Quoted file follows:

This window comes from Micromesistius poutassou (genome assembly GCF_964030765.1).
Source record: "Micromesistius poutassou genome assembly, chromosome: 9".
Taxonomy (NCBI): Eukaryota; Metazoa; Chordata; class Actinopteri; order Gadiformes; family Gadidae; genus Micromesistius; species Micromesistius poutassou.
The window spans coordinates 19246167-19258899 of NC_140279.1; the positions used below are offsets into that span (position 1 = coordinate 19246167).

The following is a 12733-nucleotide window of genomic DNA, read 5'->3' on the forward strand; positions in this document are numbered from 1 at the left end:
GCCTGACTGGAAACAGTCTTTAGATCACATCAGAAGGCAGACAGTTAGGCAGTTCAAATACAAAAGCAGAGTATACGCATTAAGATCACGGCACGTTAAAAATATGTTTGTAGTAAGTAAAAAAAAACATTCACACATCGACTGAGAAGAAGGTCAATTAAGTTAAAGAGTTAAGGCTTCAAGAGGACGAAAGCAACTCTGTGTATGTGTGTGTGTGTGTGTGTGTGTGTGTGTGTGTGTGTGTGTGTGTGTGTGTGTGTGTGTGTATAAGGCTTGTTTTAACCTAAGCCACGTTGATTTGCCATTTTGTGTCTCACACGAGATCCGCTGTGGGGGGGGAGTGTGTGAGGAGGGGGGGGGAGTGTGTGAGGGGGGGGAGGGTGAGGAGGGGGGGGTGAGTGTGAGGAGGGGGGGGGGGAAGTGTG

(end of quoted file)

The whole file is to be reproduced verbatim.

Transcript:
This window comes from Micromesistius poutassou (genome assembly GCF_964030765.1).
Source record: "Micromesistius poutassou genome assembly, chromosome: 9".
Taxonomy (NCBI): Eukaryota; Metazoa; Chordata; class Actinopteri; order Gadiformes; family Gadidae; genus Micromesistius; species Micromesistius poutassou.
The window spans coordinates 19246167-19258899 of NC_140279.1; the positions used below are offsets into that span (position 1 = coordinate 19246167).

The following is a 12733-nucleotide window of genomic DNA, read 5'->3' on the forward strand; positions in this document are numbered from 1 at the left end:
GCCTGACTGGAAACAGTCTTTAGATCACATCAGAAGGCAGACAGTTAGGCAGTTCAAATACAAAAGCAGAGTATACGCATTAAGATCACGGCACGTTAAAAATATGTTTGTAGTAAGTAAAAAAAAACATTCACACATCGACTGAGAAGAAGGTCAATTAAGTTAAAGAGTTAAGGCTTCAAGAGGACGAAAGCAACTCTGTGTATGTGTGTGTGTGTGTGTGTGTGTGTGTGTGTGTGTGTGTGTGTGTGTGTGTGTGTGTGTGTATAAGGCTTGTTTTAACCTAAGCCACGTTGATTTGCCATTTTGTGTCTCACACGAGATCCGCTGTGGGGGGGGAGTGTGTGAGGAGGGGGGGGGAGTGTGTGAGGGGGGGGAGGGTGAGGAGGGGGGGGTGAGTGTGAGGAGGGGGGGGGGGAAGTGTG